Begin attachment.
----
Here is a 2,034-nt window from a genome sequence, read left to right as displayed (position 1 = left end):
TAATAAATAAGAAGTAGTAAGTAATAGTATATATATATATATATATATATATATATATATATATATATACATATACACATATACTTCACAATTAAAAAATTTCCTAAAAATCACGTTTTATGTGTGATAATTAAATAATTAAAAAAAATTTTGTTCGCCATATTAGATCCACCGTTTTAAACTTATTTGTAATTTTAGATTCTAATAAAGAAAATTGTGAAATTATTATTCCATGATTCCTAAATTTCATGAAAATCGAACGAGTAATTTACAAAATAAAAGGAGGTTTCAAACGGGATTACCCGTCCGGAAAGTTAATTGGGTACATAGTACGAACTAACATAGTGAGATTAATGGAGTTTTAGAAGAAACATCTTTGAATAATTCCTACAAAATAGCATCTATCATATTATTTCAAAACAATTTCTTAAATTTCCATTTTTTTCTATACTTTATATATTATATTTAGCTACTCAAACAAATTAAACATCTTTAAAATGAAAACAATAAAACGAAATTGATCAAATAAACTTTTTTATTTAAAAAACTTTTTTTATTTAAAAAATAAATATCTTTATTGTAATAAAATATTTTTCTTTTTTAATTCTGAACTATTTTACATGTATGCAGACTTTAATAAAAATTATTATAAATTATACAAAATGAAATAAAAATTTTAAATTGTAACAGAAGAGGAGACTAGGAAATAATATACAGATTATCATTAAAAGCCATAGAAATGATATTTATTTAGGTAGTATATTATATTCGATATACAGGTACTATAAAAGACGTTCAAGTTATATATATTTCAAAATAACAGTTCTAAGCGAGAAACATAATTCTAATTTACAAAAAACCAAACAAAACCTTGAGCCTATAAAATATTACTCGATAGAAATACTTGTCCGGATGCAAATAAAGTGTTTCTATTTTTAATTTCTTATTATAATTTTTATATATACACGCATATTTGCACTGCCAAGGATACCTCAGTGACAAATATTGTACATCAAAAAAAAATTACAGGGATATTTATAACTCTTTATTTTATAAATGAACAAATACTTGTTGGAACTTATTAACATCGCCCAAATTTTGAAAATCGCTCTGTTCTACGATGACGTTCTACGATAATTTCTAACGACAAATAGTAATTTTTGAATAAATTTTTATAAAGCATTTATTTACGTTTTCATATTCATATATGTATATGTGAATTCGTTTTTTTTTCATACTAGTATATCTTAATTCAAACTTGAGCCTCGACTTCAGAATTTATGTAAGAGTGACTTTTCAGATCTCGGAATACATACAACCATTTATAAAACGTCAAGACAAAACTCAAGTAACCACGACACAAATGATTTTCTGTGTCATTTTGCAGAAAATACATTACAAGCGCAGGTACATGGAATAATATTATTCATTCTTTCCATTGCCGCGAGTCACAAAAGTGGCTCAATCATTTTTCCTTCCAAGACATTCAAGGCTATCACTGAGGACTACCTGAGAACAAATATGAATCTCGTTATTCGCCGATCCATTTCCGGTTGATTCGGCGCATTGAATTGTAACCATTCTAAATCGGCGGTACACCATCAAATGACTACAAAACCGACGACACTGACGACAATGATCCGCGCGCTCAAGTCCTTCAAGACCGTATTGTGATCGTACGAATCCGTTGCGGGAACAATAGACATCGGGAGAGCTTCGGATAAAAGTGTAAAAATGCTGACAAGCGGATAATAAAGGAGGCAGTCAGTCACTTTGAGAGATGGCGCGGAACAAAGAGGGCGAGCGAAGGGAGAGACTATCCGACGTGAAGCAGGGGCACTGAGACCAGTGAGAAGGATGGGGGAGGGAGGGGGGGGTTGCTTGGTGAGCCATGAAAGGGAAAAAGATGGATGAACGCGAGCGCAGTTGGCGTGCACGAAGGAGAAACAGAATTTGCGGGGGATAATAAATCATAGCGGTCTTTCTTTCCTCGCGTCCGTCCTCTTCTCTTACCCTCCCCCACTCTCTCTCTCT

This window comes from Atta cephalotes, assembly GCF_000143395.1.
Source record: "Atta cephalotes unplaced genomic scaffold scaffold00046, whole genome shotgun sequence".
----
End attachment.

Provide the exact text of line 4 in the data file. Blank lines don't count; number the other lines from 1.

Source record: "Atta cephalotes unplaced genomic scaffold scaffold00046, whole genome shotgun sequence".